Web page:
Article first published in Express Tribune on 10-April-2022. Article being published on https://aswidevision.com/ with the consent of writer.
BY: SHAZIA MEHBOOB TANOLI
In the battle of perceptions, culture and media management are powerful tools for protecting a nation
In hybrid scenarios, political turmoil, a fragile economy and illiterate society can lead any country towards further instability because security and development is strongly linked to different aspects of economic, political and social factors. Therefore, the thinking and attitudes of individuals, parties and institutions have a significant effect on a nation’s overall economic and political situation.
One outcome of this is that ‘culture’ for a given country can assume the role of an important protective tool. A message of a hundred-and-forty characters by someone powerful or influential, can make or break a ‘war’. A prevalent political scenario can be defused or stoked by the switch between one narrative and another.
“This is why even the positive efforts of Pakistan are blurred by a few words from a powerful country,” says Fareed Rais, a senior journalist based in Islamabad who is associated with a private news channel. “To put Pakistan under pressure, they portray its negative image even though they know that it is Pakistan that can make this region secure from potential threats,” he pointed out.
Battle of perceptions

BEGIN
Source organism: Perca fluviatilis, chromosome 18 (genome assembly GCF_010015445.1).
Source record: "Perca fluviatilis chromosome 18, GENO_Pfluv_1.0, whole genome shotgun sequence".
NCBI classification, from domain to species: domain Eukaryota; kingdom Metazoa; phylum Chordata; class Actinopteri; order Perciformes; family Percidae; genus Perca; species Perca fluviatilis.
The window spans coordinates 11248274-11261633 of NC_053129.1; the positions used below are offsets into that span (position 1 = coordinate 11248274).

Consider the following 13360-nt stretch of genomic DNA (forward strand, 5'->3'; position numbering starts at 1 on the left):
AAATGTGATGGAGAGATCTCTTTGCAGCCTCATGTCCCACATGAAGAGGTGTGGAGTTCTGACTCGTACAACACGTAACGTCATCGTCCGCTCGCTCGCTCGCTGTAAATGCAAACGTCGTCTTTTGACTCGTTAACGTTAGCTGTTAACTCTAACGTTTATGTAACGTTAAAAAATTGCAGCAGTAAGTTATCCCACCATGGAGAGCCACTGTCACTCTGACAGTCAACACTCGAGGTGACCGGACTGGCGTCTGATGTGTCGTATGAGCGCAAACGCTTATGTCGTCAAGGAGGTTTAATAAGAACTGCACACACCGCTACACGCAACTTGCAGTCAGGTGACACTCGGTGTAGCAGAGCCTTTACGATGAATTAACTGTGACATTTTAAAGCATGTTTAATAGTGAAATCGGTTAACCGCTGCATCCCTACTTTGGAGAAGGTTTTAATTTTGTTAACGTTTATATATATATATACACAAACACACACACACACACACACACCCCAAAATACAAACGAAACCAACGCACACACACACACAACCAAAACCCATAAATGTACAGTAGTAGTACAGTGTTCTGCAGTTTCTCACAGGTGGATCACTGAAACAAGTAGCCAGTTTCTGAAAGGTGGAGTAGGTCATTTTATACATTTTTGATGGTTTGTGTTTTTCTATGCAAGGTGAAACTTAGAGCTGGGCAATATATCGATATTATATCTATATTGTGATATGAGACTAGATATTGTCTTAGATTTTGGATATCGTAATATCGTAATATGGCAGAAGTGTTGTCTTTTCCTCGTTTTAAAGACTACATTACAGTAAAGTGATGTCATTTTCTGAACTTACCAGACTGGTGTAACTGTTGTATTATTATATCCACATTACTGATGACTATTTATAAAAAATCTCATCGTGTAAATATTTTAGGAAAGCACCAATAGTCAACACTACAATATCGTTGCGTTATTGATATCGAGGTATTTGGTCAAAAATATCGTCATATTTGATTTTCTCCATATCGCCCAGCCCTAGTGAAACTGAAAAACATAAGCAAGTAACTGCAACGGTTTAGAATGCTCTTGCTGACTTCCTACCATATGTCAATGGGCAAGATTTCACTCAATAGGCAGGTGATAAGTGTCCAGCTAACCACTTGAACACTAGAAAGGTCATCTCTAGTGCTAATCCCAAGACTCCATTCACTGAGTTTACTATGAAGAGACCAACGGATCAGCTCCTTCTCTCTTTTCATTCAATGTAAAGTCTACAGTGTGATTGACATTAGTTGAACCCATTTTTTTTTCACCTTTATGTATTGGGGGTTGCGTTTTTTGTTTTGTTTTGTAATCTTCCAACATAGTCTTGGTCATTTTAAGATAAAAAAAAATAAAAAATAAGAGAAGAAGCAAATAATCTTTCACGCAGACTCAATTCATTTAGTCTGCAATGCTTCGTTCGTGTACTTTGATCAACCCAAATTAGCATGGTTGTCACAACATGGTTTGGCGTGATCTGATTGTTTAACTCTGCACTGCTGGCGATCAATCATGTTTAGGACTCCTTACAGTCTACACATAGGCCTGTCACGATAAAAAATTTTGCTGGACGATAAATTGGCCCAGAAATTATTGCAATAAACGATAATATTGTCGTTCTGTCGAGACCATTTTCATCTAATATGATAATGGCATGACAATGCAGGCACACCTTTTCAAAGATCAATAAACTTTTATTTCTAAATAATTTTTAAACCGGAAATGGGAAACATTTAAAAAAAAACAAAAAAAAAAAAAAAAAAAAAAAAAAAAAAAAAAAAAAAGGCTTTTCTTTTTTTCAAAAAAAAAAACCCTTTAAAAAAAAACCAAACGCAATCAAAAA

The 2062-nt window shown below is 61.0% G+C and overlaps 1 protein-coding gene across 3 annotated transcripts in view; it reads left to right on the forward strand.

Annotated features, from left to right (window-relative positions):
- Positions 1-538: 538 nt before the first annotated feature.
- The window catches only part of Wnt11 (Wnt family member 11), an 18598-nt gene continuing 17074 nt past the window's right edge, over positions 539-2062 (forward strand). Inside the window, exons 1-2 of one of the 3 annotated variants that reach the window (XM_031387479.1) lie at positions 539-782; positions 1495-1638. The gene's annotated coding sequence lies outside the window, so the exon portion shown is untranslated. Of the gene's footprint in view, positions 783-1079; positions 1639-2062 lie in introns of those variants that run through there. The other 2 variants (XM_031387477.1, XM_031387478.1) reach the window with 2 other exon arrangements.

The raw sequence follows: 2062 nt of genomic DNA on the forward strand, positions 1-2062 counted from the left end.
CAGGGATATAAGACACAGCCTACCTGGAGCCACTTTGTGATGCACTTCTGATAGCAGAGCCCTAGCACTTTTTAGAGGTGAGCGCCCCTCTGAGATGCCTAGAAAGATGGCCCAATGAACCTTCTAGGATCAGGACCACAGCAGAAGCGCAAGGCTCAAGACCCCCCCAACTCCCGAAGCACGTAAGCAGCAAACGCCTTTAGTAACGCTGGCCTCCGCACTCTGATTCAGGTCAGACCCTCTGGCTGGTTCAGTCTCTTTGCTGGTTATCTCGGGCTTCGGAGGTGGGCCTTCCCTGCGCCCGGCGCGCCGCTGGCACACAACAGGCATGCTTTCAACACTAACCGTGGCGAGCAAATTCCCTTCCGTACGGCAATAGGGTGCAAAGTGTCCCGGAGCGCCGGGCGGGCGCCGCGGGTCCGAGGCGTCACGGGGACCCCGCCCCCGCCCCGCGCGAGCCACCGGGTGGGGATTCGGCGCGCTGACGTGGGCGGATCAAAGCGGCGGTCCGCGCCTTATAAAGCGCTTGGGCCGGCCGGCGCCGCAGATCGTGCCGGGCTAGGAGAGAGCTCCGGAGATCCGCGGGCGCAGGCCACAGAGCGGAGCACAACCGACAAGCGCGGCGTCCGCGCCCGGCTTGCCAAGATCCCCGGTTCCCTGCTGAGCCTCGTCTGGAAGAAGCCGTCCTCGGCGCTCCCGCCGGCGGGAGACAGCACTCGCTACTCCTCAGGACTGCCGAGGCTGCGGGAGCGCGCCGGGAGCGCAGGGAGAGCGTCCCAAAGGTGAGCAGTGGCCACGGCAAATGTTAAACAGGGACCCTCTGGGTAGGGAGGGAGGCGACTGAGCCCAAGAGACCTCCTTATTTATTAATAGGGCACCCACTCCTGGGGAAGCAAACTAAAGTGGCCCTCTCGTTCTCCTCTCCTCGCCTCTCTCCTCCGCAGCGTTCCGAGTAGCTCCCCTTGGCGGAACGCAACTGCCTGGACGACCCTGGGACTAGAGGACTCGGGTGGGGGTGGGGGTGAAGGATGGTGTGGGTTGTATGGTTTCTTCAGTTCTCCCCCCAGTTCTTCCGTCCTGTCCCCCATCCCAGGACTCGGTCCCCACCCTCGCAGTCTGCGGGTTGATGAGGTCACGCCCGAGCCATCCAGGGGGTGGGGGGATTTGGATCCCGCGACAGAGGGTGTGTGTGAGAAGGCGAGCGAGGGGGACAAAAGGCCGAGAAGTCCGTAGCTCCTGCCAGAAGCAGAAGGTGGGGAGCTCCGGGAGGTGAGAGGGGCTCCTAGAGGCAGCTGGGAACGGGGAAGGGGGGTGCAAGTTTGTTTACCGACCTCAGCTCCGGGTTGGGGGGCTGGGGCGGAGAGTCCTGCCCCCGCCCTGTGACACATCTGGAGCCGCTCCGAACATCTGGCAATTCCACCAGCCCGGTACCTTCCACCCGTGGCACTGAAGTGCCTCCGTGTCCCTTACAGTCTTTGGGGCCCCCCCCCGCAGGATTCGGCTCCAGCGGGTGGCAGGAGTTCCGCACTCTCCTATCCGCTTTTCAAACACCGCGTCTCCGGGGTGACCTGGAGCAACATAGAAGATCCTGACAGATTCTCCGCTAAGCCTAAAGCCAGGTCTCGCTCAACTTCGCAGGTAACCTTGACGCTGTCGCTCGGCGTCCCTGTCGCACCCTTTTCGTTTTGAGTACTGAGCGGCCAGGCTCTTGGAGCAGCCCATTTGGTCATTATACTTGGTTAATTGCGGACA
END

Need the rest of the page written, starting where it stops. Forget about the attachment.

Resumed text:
Referring Islamabad’s role in Afghanistan, he said it was the same “so-called terrorist” Pakistan that facilitated negotiations between the United States and the Taliban in Qatar. The very same Pakistan, maligned ad nauseum in a certain part of the West, played an important role in the evacuation of American and NATO forces and other trapped people after the Taliban captured Afghanistan. “But even though the entire world acknowledged this role, there is a wider war of interests at play and that has made India the watchman [of the West] in this region.”
The anchor-journalist pointed towards the now exposed Indian fake news mills. “All this time, there was an impression being propagated that our country is a hub and sponsor for terrorism. But investigations within the West revealed how India had been using the fake news network exposed by Disinfo Lab against Pakistan. Such duplicity also came to light with the arrest and confession of Indian spy Kulbhushan Yadav,” he said.
The use of propaganda and carefully assembled narratives, especially against nations with a majority Muslim population, has been increasing since the Global War on Terrorism began more than two decades ago, said Quaid-e-Azam University Assistant Professor Dr Nadeem Mirza. According to him, Pakistan’s opponents and ill-wishers have been trying to take advantage of internal differences – along economic, political, ethnic, social, religious and civil-military lines – to drive a wedge between various segments of Pakistani society. “Political instability, in particular, has further aggravated the situation,” he said.
Dr Nadeem pointed out the rampant use of fake news by the opponents of our country to sow seeds of division in society and tarnish the credibility of Pakistan abroad. “The EU Disinfo-Lab report on the distortion of Pakistan’s real face, the spread of fake news about it and its involvement in efforts to influence the mindset of the general public in many states, indicates that Pakistan’s opponents want to isolate it by presenting it as an irresponsible state,” Dr Nadeem maintained.
Talking about potential threats of disinformation to society, senior journalist and former director CEJ-IBA Kamal Siddiqi says that misinformation or disinformation is spread deliberately. There are some countries that spread false information. Referring to Indian involvement, Kamal Siddqi said that recently when fast bowler Hasan Ali dropped a catch in the T20 World Cup, many Indians spread rumors that he belonged to a particular religious group and his house was attacked.